I am interested in the Minister’s statement, and particularly his last point. The Minister emphasises the identification of international river basin districts. I am sure the Minister will agree that for something to be international it has to involve the interests of at least two countries. Will he also agree that the willingness of the Dublin Government to acknowledge that international dimension on the island of Ireland has come about as a direct consequence of the change in their Constitution that stemmed from the Belfast Agreement?
Will the Minister further agree that that change is a welcome recognition of reality as opposed to the observance of aspirations that we had for 70 years and that, irrespective of what might happen to the Belfast Agreement or any further change to that Constitution, it is permanent?
Mr Deputy Speaker:
Mr Leslie, you are coming very close to being ruled out of order, but I will let the Minister respond.
I refer to my response to an earlier question. I participate on the basis that the two separate and distinct Administrations reflect separate and distinct jurisdictions, but they can and should co-operate where that can deliver genuine mutual benefit. The environment sector’s agenda passes that test by concentrating on practical measures rather than on symbolic gestures. I welcome the acknowledgement by the Republic of Ireland that we are a separate jurisdiction. My opposite number, Mr Noel Dempsey, and I work very well together, and co-operation is excellent.
The Water Framework Directive requires member states to identify cross-border waterways as international river basin districts and to co-operate on their water quality management
I thank the Minister for his statement and for the further information in his answers.
On the problem of general refuse and waste management, does the Minister agree that a critical mass is required for the economic and effective recycling of waste and the possible creation of energy from it? Does he agree that an all-Ireland approach is required? The matter has been talked about for more than a decade, but there has been no real progress in quantum recycling and the production of energy. Will he put at the top of his agenda for the next North/South environmental meeting the need for a common approach to recycling and the critical mass required for it? It cannot be done piecemeal. For example, the nine councils around Belfast are at present trying to introduce a scheme for the recycling of tyres. Does the Minister agree that that needs to be done on a much larger all-island basis? It should not involve only tyres, but all domestic and other waste.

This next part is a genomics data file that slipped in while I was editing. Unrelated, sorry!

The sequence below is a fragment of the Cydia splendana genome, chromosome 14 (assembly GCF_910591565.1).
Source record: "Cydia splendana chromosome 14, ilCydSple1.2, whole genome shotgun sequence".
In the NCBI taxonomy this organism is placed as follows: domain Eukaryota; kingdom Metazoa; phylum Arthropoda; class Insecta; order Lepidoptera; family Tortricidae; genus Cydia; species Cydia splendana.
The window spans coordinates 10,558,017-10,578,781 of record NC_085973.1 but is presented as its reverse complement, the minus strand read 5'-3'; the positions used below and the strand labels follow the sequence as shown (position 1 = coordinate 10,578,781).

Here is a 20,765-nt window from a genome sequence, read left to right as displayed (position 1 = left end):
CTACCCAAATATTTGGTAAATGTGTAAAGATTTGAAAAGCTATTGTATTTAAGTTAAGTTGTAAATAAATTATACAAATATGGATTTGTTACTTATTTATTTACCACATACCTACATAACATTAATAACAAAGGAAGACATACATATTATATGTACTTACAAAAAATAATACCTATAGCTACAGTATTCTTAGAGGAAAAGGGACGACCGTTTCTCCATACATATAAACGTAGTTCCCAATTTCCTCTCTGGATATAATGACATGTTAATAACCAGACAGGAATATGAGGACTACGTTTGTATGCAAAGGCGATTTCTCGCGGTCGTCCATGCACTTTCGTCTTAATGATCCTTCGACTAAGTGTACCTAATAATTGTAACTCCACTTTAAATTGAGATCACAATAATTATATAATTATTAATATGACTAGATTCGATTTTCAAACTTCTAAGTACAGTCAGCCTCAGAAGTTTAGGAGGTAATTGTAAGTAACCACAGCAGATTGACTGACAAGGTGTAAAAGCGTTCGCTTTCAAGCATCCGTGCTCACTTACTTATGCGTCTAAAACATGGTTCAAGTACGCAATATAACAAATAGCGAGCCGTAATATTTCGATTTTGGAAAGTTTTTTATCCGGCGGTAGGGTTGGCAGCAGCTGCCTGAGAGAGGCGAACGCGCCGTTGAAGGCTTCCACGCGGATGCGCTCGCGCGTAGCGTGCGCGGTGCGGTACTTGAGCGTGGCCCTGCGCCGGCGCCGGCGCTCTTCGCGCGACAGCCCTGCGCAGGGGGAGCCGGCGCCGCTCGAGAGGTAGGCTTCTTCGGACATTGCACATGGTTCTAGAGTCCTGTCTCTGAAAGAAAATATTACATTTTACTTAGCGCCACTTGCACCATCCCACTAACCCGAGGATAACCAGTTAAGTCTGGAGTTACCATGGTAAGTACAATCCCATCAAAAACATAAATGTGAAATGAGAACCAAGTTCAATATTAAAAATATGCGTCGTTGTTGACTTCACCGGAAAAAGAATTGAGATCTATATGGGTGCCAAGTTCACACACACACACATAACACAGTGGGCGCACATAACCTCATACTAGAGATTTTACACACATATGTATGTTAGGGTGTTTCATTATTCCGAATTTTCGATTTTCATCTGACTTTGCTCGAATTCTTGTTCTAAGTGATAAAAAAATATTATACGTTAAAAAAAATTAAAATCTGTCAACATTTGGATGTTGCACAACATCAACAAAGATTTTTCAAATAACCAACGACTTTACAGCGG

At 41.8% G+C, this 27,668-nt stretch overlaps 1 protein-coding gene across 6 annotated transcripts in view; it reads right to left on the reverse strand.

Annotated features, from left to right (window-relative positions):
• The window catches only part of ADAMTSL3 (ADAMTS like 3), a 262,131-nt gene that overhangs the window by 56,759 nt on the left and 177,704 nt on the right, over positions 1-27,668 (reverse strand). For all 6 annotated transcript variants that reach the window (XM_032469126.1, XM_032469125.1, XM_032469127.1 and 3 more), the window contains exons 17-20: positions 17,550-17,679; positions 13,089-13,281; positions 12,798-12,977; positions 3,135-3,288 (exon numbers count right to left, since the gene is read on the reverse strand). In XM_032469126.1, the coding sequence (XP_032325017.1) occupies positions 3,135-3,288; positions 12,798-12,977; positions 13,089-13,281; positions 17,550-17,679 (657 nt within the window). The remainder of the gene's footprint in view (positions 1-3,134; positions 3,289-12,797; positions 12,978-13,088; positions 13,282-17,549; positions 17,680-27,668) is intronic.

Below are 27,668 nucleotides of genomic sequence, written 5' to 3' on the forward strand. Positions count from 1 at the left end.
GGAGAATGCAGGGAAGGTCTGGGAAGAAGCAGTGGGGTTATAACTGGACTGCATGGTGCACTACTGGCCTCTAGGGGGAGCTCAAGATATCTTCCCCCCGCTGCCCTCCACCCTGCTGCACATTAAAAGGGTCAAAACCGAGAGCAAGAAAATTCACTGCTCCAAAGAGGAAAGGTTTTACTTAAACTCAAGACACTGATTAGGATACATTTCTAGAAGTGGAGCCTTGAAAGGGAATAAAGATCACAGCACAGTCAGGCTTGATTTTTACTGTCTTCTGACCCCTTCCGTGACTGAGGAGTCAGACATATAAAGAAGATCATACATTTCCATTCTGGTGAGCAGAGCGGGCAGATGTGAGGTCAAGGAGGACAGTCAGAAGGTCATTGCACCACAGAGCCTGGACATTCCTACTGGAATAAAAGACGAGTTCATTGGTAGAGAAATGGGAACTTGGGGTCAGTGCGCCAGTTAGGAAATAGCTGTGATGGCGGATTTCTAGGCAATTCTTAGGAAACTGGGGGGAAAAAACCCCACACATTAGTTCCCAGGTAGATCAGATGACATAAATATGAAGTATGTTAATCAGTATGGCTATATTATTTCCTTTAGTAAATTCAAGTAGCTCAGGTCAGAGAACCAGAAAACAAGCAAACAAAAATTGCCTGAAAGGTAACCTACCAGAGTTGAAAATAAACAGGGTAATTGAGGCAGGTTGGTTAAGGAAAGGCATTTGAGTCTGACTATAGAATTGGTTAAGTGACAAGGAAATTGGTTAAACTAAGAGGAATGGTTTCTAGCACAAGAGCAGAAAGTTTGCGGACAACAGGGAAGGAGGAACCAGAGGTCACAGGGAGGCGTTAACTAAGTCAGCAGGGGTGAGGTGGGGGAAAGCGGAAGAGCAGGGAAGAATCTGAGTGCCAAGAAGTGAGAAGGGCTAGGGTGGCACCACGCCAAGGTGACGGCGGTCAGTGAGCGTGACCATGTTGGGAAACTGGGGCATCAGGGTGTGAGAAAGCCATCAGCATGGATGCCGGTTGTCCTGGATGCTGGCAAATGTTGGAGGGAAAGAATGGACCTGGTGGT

There is no doubt that we are keen to co-operate on recycling and to facilitate it where possible. The waste management strategy, in promoting recycling, sets a target for district councils to recycle or compost 25% of household waste by 2005. That will entail a significant increase on present recycling levels by councils in Northern Ireland, currently estimated to be around 5%.
Key to the success of any recycling programme is the co-ordination of systems to recover materials and the development of markets for their use. I am pleased that my Department will provide financial support for the development of new markets and will assist councils to implement their waste management plans, particularly in respect of recycling.
All district councils now belong to one of three sub- regional groups which are examining the establishment of a network of waste management facilities, including provision for recycling. Cross-border co-operation will come into that and will provide the economies of scale necessary to make investment in recycling and recovery facilities viable. The smaller scale is not viable. A larger market will be provided for products made from recycled materials.
In view of the reprocessing of farm plastics, which are an obscenity in the countryside, what efforts have been made to implement the European Directive that says that the polluter should pay? What efforts are being made to persuade the takeaway industry and farm suppliers to find suitable alternatives that are not too expensive, but stop the countryside from being polluted with plastic bags and sheeting?
Mr Deputy Speaker:
I remind Members that I gave Mr Leslie a degree of licence on this matter. Questions should relate to the ministerial statement, and I am afraid that some Members are straying from it. However, the Minister may wish to comment.